Bremerton sinks Klahowya for its first win

BREMERTON — It’s never easy to be on the losing end of games night after night, seeing a zero in the win column every time you check the standings.

And with a roster consisting entirely of players new to varsity basketball, head coach Miah Davis knew it was going to be a tough season.

While Davis feels there are still areas that need improvement, specifically in team comradery, he noted that his team’s Jan. 26 game against Klahowya was the first time he saw players showing emotion and “clapping it up” on the court.

“It’s one thing going to practice, but sometimes during the game, fingers start pointing,” Davis said. “I saw guys looking for each other, making the extra pass, driving to the basket — all those little intangibles that you overlook.”

All of those elements finally came together as the Knights captured their first regular season win, sliding past the Eagles on Senior Night, 58-43.

Bremerton took command right from the opening tipoff, getting a 3-pointer from Keith Jackmon on its first possession. The Eagles responded with a basket, but a layup by Jim Reed and another triple from Jackmon gave Bremerton a healthy early lead.

Klahowya head coach Bryan Thoemke said his team needed to do a better job of challenging outside shooters after allowing seven baskets from beyond the arc in the first half.

“We were pretty bummed out with our defense,” he said. “21 points on the 3-pointers. Other than that, 11 points. You’ve got to get a hand up, you’ve got to be aggressive to get on the shot. We were just a step slow tonight.”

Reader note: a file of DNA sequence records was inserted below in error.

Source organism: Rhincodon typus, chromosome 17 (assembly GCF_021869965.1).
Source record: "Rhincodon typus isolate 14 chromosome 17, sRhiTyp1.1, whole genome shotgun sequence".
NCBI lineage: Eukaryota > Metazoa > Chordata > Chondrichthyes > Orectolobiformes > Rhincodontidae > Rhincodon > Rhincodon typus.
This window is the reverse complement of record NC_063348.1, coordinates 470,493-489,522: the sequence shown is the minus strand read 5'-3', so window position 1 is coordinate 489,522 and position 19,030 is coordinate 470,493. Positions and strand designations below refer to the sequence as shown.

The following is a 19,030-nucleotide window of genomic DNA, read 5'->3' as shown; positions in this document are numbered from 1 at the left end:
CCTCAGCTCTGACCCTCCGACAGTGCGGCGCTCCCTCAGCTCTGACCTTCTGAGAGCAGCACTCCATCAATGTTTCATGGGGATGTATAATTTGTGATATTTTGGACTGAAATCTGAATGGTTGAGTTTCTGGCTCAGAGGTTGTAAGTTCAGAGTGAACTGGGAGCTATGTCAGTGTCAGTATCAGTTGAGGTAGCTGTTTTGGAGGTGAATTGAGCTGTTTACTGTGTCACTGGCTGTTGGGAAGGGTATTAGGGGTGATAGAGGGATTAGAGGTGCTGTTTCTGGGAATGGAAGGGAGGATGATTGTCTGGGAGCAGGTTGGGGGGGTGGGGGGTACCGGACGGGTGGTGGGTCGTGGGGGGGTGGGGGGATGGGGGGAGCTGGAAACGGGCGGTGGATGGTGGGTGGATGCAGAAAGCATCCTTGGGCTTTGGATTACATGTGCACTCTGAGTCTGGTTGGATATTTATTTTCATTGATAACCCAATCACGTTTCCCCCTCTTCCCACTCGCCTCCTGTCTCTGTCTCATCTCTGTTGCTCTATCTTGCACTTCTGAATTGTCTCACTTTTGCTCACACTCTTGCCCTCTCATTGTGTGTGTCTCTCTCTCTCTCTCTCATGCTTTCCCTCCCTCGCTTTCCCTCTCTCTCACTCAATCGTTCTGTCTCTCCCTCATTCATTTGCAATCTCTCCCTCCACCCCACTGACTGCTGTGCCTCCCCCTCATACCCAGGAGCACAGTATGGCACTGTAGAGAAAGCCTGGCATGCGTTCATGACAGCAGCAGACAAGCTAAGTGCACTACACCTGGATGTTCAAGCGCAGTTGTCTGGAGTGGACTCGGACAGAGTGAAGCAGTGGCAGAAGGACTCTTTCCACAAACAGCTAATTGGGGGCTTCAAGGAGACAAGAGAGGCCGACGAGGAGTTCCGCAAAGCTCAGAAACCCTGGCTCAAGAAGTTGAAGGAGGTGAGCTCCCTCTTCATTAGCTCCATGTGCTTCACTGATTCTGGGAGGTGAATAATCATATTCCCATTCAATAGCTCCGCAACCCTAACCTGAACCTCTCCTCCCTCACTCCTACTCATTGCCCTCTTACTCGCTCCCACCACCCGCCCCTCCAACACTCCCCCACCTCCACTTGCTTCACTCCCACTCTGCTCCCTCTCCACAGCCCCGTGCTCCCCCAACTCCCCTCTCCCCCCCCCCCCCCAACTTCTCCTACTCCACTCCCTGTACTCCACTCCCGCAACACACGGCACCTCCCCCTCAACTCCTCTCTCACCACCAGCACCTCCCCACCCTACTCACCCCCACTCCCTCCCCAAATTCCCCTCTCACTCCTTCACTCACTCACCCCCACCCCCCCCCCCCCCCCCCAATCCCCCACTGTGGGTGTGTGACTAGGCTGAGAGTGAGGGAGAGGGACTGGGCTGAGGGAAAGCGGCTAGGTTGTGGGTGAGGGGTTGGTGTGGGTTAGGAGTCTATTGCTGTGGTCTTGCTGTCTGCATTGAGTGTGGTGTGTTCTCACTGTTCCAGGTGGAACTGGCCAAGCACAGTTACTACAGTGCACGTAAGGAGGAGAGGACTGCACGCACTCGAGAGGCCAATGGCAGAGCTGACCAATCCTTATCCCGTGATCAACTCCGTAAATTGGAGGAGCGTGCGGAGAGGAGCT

Another 3-point shot at the buzzer to end the first quarter brought the home crowd to their feet as Bremerton led 18-12. However, the Eagles battled back behind six unanswered points from junior John Hartford, tying the game at 18.

Just as momentum seemed to be shifting in the Eagles’ favor, the Knights went on an 8-0 run to take back the lead. The Knights did well to limit second chances as Klahowya struggled on the glass.

“We had decent scoring here and there,” Thoemke said, “but then we struggled quite a bit and if you’re not playing defense, you’re in trouble — you’re going to lose.”

Despite holding a 32-27 lead going into halftime, Davis said he still had to wake his team up.

“I kind of just got fed up and told them, ‘Every game, you guys gotta look at it like you’re better than your opponent — every game,’ ” he said. “If you don’t go into it like you’re a winner, you’re going to get knocked out. So, I lit into them a little bit and they responded.”

The Knights allowed just nine points in the third quarter, which gave the offense more room to extend the lead. Jackmon hit three more field goals on consecutive possessions — two of which came in a span of 20 seconds. The sophomore guard ended the night with a team-leading 17 points.

Thoemke said that while his team did improve on defending from the 3-point line after halftime, they “started giving up inside stuff.”

“It kept feeling like our guys were going to keep playing like they’ve been playing, but give credit to Bremerton, they came out and really got after us,” Thoemke said. “If we played them again, we probably should put a lot more pressure on them.”

Meanwhile, the Knights defense continued to stand strong, allowing just seven points in the final frame to hold off Klahowya and finally erase that goose egg in the win column.

While the 1A Eagles have already cemented their spot in the postseason, Thoemke said his team should have been better against their 2A opponent.

“The best thing for us is to have a short memory,” he said. “Dump this one and move on. When it comes to the standings, it doesn’t matter too much. Sure, we didn’t want to be Bremerton’s statistic at this point, but I’m happy for those guys. It might be a good wake up call for us going into playoffs.”

Davis, on the other hand, is looking forward to next year as he said his team’s identity is finally beginning to show thanks to the experience the athletes are gaining from being on varsity.

“I’m proud of them,” Davis said. “It took us a while to find our identity, but now, we’re grasping about who we are. Next year, we’re going to open the highs up to the community.”

— Jacob Moore is a reporter for Kitsap News Group. He can be reached at